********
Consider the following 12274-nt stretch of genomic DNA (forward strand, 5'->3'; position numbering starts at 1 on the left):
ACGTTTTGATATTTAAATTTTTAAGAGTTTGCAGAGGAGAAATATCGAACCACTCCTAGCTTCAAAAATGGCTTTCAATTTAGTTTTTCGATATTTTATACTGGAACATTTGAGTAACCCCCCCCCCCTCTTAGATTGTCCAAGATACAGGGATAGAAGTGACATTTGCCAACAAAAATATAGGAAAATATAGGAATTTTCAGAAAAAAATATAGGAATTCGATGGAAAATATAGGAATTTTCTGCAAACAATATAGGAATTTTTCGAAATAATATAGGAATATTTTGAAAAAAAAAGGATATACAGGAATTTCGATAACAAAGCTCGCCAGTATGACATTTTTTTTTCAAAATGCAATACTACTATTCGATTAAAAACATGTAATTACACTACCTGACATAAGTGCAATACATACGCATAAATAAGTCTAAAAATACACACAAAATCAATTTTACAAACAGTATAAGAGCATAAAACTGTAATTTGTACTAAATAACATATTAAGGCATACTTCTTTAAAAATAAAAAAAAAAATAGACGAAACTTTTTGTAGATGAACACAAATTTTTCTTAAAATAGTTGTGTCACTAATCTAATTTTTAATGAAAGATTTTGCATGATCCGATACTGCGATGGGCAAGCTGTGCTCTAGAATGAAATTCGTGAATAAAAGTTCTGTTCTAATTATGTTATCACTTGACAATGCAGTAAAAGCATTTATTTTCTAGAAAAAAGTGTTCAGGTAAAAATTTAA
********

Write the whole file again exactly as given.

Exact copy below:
Consider the following 12274-nt stretch of genomic DNA (forward strand, 5'->3'; position numbering starts at 1 on the left):
ACGTTTTGATATTTAAATTTTTAAGAGTTTGCAGAGGAGAAATATCGAACCACTCCTAGCTTCAAAAATGGCTTTCAATTTAGTTTTTCGATATTTTATACTGGAACATTTGAGTAACCCCCCCCCCCTCTTAGATTGTCCAAGATACAGGGATAGAAGTGACATTTGCCAACAAAAATATAGGAAAATATAGGAATTTTCAGAAAAAAATATAGGAATTCGATGGAAAATATAGGAATTTTCTGCAAACAATATAGGAATTTTTCGAAATAATATAGGAATATTTTGAAAAAAAAAGGATATACAGGAATTTCGATAACAAAGCTCGCCAGTATGACATTTTTTTTTCAAAATGCAATACTACTATTCGATTAAAAACATGTAATTACACTACCTGACATAAGTGCAATACATACGCATAAATAAGTCTAAAAATACACACAAAATCAATTTTACAAACAGTATAAGAGCATAAAACTGTAATTTGTACTAAATAACATATTAAGGCATACTTCTTTAAAAATAAAAAAAAAAATAGACGAAACTTTTTGTAGATGAACACAAATTTTTCTTAAAATAGTTGTGTCACTAATCTAATTTTTAATGAAAGATTTTGCATGATCCGATACTGCGATGGGCAAGCTGTGCTCTAGAATGAAATTCGTGAATAAAAGTTCTGTTCTAATTATGTTATCACTTGACAATGCAGTAAAAGCATTTATTTTCTAGAAAAAAGTGTTCAGGTAAAAATTTAA